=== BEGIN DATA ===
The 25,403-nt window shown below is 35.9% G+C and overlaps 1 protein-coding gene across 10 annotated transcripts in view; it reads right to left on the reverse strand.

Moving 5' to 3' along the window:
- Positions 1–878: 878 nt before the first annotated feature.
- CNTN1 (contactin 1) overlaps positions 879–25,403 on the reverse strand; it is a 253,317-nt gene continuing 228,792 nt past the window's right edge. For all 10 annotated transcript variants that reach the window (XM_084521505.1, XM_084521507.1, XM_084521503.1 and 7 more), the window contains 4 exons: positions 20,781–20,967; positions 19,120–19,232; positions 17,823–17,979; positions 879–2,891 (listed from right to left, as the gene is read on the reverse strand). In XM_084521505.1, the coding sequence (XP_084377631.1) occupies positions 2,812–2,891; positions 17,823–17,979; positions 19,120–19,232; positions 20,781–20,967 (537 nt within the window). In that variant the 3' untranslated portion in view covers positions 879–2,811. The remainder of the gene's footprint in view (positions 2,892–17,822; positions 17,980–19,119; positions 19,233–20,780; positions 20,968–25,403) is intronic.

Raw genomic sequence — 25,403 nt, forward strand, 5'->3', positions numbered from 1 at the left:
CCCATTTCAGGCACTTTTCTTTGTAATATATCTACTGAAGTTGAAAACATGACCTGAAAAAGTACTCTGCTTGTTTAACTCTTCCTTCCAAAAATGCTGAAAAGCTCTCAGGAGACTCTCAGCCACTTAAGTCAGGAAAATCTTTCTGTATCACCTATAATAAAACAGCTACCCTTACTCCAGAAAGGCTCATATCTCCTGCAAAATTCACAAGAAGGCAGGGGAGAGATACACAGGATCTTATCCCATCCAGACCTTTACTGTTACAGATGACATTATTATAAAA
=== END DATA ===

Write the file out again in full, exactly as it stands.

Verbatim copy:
The 25,403-nt window shown below is 35.9% G+C and overlaps 1 protein-coding gene across 10 annotated transcripts in view; it reads right to left on the reverse strand.

Moving 5' to 3' along the window:
- Positions 1–878: 878 nt before the first annotated feature.
- CNTN1 (contactin 1) overlaps positions 879–25,403 on the reverse strand; it is a 253,317-nt gene continuing 228,792 nt past the window's right edge. For all 10 annotated transcript variants that reach the window (XM_084521505.1, XM_084521507.1, XM_084521503.1 and 7 more), the window contains 4 exons: positions 20,781–20,967; positions 19,120–19,232; positions 17,823–17,979; positions 879–2,891 (listed from right to left, as the gene is read on the reverse strand). In XM_084521505.1, the coding sequence (XP_084377631.1) occupies positions 2,812–2,891; positions 17,823–17,979; positions 19,120–19,232; positions 20,781–20,967 (537 nt within the window). In that variant the 3' untranslated portion in view covers positions 879–2,811. The remainder of the gene's footprint in view (positions 2,892–17,822; positions 17,980–19,119; positions 19,233–20,780; positions 20,968–25,403) is intronic.

Raw genomic sequence — 25,403 nt, forward strand, 5'->3', positions numbered from 1 at the left:
CCCATTTCAGGCACTTTTCTTTGTAATATATCTACTGAAGTTGAAAACATGACCTGAAAAAGTACTCTGCTTGTTTAACTCTTCCTTCCAAAAATGCTGAAAAGCTCTCAGGAGACTCTCAGCCACTTAAGTCAGGAAAATCTTTCTGTATCACCTATAATAAAACAGCTACCCTTACTCCAGAAAGGCTCATATCTCCTGCAAAATTCACAAGAAGGCAGGGGAGAGATACACAGGATCTTATCCCATCCAGACCTTTACTGTTACAGATGACATTATTATAAAA